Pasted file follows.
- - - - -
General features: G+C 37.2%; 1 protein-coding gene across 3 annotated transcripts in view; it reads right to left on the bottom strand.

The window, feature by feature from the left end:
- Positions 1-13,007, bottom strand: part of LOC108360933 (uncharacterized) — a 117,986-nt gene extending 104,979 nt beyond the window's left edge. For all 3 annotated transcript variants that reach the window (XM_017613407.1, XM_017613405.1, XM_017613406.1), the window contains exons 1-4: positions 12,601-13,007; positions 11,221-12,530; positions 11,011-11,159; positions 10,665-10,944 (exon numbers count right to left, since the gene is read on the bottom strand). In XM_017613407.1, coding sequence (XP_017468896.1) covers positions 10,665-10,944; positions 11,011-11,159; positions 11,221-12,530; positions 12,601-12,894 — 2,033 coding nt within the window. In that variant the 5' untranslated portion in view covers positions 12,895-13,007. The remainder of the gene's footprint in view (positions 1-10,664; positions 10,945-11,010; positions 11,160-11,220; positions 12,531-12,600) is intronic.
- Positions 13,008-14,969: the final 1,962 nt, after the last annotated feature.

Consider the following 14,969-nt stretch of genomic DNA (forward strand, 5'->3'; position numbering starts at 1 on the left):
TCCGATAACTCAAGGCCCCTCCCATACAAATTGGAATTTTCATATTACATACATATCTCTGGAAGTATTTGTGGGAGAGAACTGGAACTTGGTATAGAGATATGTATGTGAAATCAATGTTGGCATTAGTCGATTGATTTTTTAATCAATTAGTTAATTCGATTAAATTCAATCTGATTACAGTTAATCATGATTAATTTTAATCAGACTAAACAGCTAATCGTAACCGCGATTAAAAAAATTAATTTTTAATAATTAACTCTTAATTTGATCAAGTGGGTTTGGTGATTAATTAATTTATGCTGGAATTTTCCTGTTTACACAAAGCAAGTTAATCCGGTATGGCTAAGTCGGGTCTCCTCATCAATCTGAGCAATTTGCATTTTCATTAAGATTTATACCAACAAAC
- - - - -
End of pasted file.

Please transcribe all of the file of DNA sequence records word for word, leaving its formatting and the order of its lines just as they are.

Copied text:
General features: G+C 37.2%; 1 protein-coding gene across 3 annotated transcripts in view; it reads right to left on the bottom strand.

The window, feature by feature from the left end:
- Positions 1-13,007, bottom strand: part of LOC108360933 (uncharacterized) — a 117,986-nt gene extending 104,979 nt beyond the window's left edge. For all 3 annotated transcript variants that reach the window (XM_017613407.1, XM_017613405.1, XM_017613406.1), the window contains exons 1-4: positions 12,601-13,007; positions 11,221-12,530; positions 11,011-11,159; positions 10,665-10,944 (exon numbers count right to left, since the gene is read on the bottom strand). In XM_017613407.1, coding sequence (XP_017468896.1) covers positions 10,665-10,944; positions 11,011-11,159; positions 11,221-12,530; positions 12,601-12,894 — 2,033 coding nt within the window. In that variant the 5' untranslated portion in view covers positions 12,895-13,007. The remainder of the gene's footprint in view (positions 1-10,664; positions 10,945-11,010; positions 11,160-11,220; positions 12,531-12,600) is intronic.
- Positions 13,008-14,969: the final 1,962 nt, after the last annotated feature.

Consider the following 14,969-nt stretch of genomic DNA (forward strand, 5'->3'; position numbering starts at 1 on the left):
TCCGATAACTCAAGGCCCCTCCCATACAAATTGGAATTTTCATATTACATACATATCTCTGGAAGTATTTGTGGGAGAGAACTGGAACTTGGTATAGAGATATGTATGTGAAATCAATGTTGGCATTAGTCGATTGATTTTTTAATCAATTAGTTAATTCGATTAAATTCAATCTGATTACAGTTAATCATGATTAATTTTAATCAGACTAAACAGCTAATCGTAACCGCGATTAAAAAAATTAATTTTTAATAATTAACTCTTAATTTGATCAAGTGGGTTTGGTGATTAATTAATTTATGCTGGAATTTTCCTGTTTACACAAAGCAAGTTAATCCGGTATGGCTAAGTCGGGTCTCCTCATCAATCTGAGCAATTTGCATTTTCATTAAGATTTATACCAACAAAC